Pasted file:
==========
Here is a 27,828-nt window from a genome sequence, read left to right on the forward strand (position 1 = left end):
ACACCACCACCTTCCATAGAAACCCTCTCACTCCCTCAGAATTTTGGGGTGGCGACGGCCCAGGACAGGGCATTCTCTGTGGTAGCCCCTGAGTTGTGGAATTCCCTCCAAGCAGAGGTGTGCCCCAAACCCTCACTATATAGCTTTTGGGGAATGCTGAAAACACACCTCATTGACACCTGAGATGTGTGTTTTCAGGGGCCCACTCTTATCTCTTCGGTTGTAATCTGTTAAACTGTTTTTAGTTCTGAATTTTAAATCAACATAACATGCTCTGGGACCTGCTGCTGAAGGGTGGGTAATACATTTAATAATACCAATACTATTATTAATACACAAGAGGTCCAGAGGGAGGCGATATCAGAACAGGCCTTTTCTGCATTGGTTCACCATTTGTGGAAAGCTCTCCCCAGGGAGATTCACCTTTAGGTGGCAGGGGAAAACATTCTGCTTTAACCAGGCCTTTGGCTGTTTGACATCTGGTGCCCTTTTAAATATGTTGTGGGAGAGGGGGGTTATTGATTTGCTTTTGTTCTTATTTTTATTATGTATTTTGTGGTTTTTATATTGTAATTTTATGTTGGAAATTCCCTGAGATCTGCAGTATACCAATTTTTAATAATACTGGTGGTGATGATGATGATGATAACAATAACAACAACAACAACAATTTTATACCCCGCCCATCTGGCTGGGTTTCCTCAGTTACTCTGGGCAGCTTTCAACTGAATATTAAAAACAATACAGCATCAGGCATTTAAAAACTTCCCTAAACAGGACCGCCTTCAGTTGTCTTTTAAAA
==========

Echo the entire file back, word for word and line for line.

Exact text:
Here is a 27,828-nt window from a genome sequence, read left to right on the forward strand (position 1 = left end):
ACACCACCACCTTCCATAGAAACCCTCTCACTCCCTCAGAATTTTGGGGTGGCGACGGCCCAGGACAGGGCATTCTCTGTGGTAGCCCCTGAGTTGTGGAATTCCCTCCAAGCAGAGGTGTGCCCCAAACCCTCACTATATAGCTTTTGGGGAATGCTGAAAACACACCTCATTGACACCTGAGATGTGTGTTTTCAGGGGCCCACTCTTATCTCTTCGGTTGTAATCTGTTAAACTGTTTTTAGTTCTGAATTTTAAATCAACATAACATGCTCTGGGACCTGCTGCTGAAGGGTGGGTAATACATTTAATAATACCAATACTATTATTAATACACAAGAGGTCCAGAGGGAGGCGATATCAGAACAGGCCTTTTCTGCATTGGTTCACCATTTGTGGAAAGCTCTCCCCAGGGAGATTCACCTTTAGGTGGCAGGGGAAAACATTCTGCTTTAACCAGGCCTTTGGCTGTTTGACATCTGGTGCCCTTTTAAATATGTTGTGGGAGAGGGGGGTTATTGATTTGCTTTTGTTCTTATTTTTATTATGTATTTTGTGGTTTTTATATTGTAATTTTATGTTGGAAATTCCCTGAGATCTGCAGTATACCAATTTTTAATAATACTGGTGGTGATGATGATGATGATAACAATAACAACAACAACAACAATTTTATACCCCGCCCATCTGGCTGGGTTTCCTCAGTTACTCTGGGCAGCTTTCAACTGAATATTAAAAACAATACAGCATCAGGCATTTAAAAACTTCCCTAAACAGGACCGCCTTCAGTTGTCTTTTAAAA